ASH Daily News for 28 October 2019



  • Medical chief trolled by vaping lobby for highlighting e-cigarettes are not for non-smokers
  • Big illegal tobacco haul found in York


  • US: Vaping bans raise fear of return to smoking


Medical chief trolled by vaping lobby for highlighting e-cigarettes are not for non-smokers

Helen Stokes-Lampard, chairwoman of the Royal College of General Practitioners, has revealed that she received abuse on social media after tweeting about vaping.

“I was making some very sensible comments about how vaping was far safer than smoking but that we did not have a strong evidence base that it was totally safe,” Professor Stokes-Lampard said. “The message was that using vaping as an aide to smoking is great, but people shouldn’t be taking up vaping thinking it’s safe. Suddenly there was this real outpouring of vitriol.”

The trolling included attacks on her professional integrity. “We later found out that people pretending to be patients and doctors were actually lobbyists for the vaping industry,” she said.

This week it was announced that Professor Stokes-Lampard will lead a new government-funded charitable body, the National Academy for Social Prescribing. With an annual budget of £5 million, it will formulate guidelines on how doctors should steer patients towards non-medical treatments. Social prescribing typically involves connecting people with charities or other voluntary groups that can offer advice on housing, welfare and debt. It also involves linking people to groups such as gardening clubs and book groups, often with the aim of providing emotional support.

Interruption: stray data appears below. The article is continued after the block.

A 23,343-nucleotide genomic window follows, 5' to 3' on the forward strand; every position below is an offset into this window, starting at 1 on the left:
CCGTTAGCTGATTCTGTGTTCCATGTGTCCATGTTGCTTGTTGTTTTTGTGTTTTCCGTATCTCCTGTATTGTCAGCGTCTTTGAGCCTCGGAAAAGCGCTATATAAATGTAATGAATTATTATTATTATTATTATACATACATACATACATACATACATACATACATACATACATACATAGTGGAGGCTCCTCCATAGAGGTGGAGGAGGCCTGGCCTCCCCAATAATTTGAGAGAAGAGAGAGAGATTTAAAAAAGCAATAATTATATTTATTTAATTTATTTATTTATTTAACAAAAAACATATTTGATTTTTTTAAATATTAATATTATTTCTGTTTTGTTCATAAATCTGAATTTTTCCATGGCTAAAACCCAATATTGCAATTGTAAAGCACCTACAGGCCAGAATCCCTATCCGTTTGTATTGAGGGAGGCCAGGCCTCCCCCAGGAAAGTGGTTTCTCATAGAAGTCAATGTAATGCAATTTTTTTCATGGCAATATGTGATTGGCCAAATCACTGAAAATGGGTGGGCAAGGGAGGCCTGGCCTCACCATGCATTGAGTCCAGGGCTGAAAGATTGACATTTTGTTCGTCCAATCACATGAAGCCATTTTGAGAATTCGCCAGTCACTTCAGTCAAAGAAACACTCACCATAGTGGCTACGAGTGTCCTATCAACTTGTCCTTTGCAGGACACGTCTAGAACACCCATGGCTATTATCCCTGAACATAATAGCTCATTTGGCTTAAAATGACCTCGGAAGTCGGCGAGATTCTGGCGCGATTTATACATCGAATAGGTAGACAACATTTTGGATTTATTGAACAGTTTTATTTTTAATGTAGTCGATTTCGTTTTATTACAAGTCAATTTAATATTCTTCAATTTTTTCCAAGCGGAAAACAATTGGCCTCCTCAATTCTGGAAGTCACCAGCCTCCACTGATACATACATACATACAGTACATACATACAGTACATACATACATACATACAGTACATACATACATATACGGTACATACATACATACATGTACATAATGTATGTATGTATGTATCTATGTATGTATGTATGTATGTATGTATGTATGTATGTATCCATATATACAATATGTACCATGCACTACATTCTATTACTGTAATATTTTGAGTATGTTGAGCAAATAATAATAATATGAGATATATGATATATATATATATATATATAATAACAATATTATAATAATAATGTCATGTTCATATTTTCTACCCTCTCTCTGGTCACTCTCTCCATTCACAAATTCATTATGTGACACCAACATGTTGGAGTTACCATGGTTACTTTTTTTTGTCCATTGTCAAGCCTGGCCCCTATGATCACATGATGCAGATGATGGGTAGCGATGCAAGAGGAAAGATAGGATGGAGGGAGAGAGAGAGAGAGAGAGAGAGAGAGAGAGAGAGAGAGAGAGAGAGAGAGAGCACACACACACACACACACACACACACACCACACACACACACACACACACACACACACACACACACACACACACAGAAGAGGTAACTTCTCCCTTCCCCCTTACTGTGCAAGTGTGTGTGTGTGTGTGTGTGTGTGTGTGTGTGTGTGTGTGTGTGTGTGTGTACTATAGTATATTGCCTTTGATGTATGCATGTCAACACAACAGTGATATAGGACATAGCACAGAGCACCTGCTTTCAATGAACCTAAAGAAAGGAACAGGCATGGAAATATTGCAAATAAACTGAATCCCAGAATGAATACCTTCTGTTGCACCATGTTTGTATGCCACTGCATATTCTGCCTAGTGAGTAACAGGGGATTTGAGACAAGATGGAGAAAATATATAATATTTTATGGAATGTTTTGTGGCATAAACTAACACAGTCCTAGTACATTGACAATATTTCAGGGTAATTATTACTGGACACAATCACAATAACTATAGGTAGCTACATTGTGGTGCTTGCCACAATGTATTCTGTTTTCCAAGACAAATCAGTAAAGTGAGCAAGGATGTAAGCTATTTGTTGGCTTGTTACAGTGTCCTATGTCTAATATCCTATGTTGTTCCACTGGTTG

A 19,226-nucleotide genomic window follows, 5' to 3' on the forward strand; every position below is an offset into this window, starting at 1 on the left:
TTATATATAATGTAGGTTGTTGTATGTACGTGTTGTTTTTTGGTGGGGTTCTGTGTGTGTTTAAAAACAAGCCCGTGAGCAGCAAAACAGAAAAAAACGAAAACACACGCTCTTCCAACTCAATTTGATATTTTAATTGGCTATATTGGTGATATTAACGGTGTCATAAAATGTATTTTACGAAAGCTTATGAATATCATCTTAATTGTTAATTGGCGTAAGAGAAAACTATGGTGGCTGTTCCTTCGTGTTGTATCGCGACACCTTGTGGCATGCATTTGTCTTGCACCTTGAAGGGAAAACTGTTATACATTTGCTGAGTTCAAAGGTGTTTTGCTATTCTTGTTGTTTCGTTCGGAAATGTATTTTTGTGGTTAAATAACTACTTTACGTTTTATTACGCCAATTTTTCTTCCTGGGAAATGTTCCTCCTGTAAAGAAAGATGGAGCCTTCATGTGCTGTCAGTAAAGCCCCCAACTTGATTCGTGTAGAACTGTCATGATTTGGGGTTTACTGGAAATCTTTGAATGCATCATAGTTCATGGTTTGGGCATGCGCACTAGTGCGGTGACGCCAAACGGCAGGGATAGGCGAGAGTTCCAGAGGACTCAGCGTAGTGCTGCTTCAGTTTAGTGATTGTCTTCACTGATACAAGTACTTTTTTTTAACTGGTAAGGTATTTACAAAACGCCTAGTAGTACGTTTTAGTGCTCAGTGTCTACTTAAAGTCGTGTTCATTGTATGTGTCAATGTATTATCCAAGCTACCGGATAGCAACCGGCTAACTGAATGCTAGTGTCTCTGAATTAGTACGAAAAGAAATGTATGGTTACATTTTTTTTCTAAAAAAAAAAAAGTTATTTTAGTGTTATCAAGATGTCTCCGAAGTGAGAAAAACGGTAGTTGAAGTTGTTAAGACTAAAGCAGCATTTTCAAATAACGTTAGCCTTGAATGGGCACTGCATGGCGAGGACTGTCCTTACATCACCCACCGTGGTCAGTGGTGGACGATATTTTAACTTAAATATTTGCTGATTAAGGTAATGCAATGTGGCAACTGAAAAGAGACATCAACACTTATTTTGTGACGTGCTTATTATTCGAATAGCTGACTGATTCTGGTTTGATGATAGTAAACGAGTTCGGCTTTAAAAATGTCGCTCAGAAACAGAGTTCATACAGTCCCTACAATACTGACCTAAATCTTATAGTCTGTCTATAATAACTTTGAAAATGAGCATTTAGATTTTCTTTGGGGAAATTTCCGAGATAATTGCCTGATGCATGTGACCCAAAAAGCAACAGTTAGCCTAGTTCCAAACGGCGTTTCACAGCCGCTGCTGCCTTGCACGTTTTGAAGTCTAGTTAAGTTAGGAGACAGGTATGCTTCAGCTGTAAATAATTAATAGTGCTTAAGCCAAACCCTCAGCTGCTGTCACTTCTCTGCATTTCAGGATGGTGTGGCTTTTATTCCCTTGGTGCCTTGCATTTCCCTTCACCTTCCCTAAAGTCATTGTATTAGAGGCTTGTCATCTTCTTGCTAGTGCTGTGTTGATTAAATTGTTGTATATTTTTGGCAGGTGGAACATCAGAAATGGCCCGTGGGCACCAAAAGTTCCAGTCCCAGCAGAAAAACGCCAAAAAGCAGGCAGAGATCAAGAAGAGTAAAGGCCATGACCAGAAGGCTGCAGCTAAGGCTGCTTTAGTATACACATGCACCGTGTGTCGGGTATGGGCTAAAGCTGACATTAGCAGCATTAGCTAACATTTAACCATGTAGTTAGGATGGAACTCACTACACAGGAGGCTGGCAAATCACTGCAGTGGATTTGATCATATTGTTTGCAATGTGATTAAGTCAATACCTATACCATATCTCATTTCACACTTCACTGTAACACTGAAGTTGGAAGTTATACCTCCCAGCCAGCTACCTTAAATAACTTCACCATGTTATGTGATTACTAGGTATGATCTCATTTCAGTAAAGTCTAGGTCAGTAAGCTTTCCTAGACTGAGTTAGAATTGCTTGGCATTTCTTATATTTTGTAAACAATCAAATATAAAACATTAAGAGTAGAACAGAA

Source: The Times, 26 October 2019

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Big illegal tobacco haul found in York

An operation to disrupt the sale and supply of illegal tobacco in North Yorkshire has uncovered more than 85,000 cigarettes and 112 kilos of hand-rolling tobacco.

Officers from HM Revenue and Customs (HMRC) with a tobacco detection dog visited four self-storage sites in York and Selby on 22nd October 2019. The illicit tobacco, worth £66,223 in unpaid duty, was seized from a unit close to York city centre.

Eden Noblett, from the Fraud Investigation Service at HMRC said: “The sale of illegal tobacco will not be tolerated by us or our partner agencies. Disrupting criminal trade is at the heart of our strategy to clampdown on the illicit tobacco market, which costs the UK around £1.8 billion a year. This is theft from the taxpayer and undermines legitimate traders.”

Source: Minster FM, 24 October 2019

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US: Vaping bans raise fear of return to smoking

Vaping bans and other crackdowns on access to vaping products are spurring criticism from both past smokers and some public health experts. Protests have cropped up across the US, as many vapers who rely on e-cigarettes as a smoking-cessation aid say bans put their health at risk and could fuel a black market for vaping products.